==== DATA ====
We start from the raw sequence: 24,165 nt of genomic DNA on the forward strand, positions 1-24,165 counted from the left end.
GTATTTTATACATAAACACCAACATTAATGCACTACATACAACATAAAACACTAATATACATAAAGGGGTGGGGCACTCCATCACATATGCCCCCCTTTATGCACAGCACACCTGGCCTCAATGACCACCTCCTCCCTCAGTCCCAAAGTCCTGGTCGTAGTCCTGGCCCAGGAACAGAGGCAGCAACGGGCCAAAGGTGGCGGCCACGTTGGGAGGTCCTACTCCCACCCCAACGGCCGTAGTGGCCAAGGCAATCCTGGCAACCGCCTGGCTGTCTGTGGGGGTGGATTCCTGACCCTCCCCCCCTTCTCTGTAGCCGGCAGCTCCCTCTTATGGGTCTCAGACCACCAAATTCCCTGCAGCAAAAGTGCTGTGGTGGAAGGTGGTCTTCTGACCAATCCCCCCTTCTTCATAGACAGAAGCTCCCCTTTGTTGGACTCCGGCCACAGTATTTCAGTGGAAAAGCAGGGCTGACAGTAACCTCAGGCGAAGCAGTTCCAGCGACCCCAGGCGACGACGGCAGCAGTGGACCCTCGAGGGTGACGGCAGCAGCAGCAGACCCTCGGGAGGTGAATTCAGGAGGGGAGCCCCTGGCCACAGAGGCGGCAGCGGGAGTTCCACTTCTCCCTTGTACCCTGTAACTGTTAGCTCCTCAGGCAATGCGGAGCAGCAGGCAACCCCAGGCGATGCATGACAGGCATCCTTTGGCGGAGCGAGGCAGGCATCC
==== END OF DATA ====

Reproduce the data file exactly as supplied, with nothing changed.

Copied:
We start from the raw sequence: 24,165 nt of genomic DNA on the forward strand, positions 1-24,165 counted from the left end.
GTATTTTATACATAAACACCAACATTAATGCACTACATACAACATAAAACACTAATATACATAAAGGGGTGGGGCACTCCATCACATATGCCCCCCTTTATGCACAGCACACCTGGCCTCAATGACCACCTCCTCCCTCAGTCCCAAAGTCCTGGTCGTAGTCCTGGCCCAGGAACAGAGGCAGCAACGGGCCAAAGGTGGCGGCCACGTTGGGAGGTCCTACTCCCACCCCAACGGCCGTAGTGGCCAAGGCAATCCTGGCAACCGCCTGGCTGTCTGTGGGGGTGGATTCCTGACCCTCCCCCCCTTCTCTGTAGCCGGCAGCTCCCTCTTATGGGTCTCAGACCACCAAATTCCCTGCAGCAAAAGTGCTGTGGTGGAAGGTGGTCTTCTGACCAATCCCCCCTTCTTCATAGACAGAAGCTCCCCTTTGTTGGACTCCGGCCACAGTATTTCAGTGGAAAAGCAGGGCTGACAGTAACCTCAGGCGAAGCAGTTCCAGCGACCCCAGGCGACGACGGCAGCAGTGGACCCTCGAGGGTGACGGCAGCAGCAGCAGACCCTCGGGAGGTGAATTCAGGAGGGGAGCCCCTGGCCACAGAGGCGGCAGCGGGAGTTCCACTTCTCCCTTGTACCCTGTAACTGTTAGCTCCTCAGGCAATGCGGAGCAGCAGGCAACCCCAGGCGATGCATGACAGGCATCCTTTGGCGGAGCGAGGCAGGCATCC